Date of Original Version
Significant shifts in the phenology of life-cycle events have been observed in diverse taxa throughout the global oceans. While the migration phenology of marine fish and invertebrates is expected to be sensitive to climate change, the complex nature of these patterns has made measurement difficult and studies rare. With continuous weekly observations spanning 7 decades in Narragansett Bay, Rhode Island (USA), the University of Rhode Island Graduate School of Oceanography trawl survey provides an unprecedented opportunity to investigate the influence of climate on the migrations of marine species in the northwest Atlantic. Analyses of the survey observations of 12 species indicated that residence periods have changed by as much as 118 d, with shifts in the timing of both ingress to and egress from the coastal zone. The residence periods of warm-water species expanded while those of cold-water species contracted. Dirichlet regressions fit to the annual presence-absence patterns of each species identified interannual temperature variations, fluctuations in ocean circulation, and long-term warming all as having a significant effect on migration phenology. Additionally, temperature gradients within Narragansett Bay were shown by generalized additive models to cause detectable shifts in local spatial distributions during coastal residency. These novel findings mirror results found in the spatial domain and therefore suggest that the studied species are adapting their spatiotemporal distributions to track their thermal niche in a changing climate. If so, characterizing the spatial and temporal aspects of climate responses across species will be critical to understanding ongoing changes in marine ecosystems and successfully managing the fisheries they support.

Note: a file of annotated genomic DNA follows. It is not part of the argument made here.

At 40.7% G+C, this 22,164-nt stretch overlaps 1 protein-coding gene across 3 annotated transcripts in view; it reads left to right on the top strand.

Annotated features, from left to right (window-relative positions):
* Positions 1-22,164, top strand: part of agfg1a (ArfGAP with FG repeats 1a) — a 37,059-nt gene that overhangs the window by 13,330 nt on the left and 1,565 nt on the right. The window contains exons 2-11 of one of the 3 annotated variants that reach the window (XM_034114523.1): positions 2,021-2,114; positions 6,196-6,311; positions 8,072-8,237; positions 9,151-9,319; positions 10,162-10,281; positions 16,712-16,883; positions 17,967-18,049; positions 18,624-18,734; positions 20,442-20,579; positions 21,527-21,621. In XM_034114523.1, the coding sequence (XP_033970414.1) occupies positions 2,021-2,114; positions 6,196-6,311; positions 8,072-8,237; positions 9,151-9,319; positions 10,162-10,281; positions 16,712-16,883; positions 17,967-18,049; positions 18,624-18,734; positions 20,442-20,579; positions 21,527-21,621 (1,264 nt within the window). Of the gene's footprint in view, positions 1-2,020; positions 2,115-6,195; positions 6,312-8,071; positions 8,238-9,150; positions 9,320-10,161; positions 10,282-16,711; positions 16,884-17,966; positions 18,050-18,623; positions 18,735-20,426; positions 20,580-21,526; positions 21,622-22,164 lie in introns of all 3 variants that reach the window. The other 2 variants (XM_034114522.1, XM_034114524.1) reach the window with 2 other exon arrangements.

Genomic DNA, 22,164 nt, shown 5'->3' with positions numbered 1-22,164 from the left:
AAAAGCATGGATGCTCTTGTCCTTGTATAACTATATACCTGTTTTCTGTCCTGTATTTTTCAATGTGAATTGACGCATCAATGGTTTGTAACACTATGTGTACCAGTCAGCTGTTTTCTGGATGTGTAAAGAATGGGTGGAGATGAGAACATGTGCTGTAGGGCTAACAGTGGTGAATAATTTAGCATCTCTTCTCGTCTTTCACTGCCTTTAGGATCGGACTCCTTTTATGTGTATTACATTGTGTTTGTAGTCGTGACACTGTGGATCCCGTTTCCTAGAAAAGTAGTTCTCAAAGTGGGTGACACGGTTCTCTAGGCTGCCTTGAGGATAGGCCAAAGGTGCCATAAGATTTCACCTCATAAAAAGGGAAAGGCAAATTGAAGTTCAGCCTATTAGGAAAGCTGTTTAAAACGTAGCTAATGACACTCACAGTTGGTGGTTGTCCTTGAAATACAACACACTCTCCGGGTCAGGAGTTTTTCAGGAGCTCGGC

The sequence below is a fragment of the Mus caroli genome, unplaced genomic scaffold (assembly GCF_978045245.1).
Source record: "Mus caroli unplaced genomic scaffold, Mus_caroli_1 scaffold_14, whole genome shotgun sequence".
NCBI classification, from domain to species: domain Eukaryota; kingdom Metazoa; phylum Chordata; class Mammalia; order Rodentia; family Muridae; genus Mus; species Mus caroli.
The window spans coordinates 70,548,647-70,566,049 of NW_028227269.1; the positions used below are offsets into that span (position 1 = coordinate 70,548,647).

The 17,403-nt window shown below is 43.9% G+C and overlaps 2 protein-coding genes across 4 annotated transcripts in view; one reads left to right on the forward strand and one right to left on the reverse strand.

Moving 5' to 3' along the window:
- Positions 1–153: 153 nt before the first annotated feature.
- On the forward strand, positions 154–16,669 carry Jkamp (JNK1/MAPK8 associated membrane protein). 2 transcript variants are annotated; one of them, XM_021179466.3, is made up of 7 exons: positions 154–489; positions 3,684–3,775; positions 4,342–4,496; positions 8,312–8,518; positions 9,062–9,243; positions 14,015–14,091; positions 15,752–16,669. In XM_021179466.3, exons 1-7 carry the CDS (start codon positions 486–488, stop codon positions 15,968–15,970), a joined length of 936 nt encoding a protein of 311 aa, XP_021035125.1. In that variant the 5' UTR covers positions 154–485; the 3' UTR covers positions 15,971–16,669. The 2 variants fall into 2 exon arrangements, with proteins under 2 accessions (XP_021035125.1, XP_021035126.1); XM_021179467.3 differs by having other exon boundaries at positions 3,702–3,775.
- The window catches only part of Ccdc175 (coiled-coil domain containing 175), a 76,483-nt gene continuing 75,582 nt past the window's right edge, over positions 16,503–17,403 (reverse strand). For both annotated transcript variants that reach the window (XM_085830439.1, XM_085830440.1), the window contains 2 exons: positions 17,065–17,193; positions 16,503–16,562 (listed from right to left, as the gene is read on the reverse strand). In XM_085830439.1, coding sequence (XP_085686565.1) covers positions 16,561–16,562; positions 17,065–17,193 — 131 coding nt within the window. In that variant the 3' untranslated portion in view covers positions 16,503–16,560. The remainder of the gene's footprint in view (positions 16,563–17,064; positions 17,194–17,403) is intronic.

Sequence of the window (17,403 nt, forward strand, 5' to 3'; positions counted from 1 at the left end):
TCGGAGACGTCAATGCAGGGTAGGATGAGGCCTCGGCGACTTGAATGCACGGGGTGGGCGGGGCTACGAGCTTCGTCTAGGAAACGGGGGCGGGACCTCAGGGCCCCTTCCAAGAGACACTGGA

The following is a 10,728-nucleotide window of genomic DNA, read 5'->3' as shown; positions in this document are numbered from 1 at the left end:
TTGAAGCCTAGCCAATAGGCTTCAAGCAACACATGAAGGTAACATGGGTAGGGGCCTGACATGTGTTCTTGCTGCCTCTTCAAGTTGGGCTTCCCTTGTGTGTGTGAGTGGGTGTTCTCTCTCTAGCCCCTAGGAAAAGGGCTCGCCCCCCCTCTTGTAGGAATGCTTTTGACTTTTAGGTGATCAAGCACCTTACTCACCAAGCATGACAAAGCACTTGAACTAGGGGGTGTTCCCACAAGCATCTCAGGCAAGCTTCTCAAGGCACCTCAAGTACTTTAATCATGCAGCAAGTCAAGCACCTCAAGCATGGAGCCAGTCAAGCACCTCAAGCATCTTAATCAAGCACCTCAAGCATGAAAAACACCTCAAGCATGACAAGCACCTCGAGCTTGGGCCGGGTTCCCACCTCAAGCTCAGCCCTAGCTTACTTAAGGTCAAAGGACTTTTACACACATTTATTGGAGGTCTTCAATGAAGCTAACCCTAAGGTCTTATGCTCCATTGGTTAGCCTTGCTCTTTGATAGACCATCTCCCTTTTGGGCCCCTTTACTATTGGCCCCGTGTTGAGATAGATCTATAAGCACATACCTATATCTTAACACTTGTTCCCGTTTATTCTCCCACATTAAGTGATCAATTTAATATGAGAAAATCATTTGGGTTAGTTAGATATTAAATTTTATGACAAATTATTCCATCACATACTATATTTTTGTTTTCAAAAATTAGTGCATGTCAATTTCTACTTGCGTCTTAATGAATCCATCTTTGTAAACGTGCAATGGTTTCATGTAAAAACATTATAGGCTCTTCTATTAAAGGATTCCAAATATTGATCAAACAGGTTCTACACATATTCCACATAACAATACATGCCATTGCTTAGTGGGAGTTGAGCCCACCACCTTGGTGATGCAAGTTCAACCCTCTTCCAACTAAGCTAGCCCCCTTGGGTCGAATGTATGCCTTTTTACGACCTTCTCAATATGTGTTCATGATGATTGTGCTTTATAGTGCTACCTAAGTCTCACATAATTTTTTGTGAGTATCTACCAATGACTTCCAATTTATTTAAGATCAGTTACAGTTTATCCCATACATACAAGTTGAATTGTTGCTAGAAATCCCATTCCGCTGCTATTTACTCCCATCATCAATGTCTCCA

Langan JA, Puggioni G, Oviatt CA, Henderson ME, Collie JS (2021) Climate alters the migration phenology of coastal marine species. Mar Ecol Prog Ser 660:1-18. https://doi.org/10.3354/meps13612
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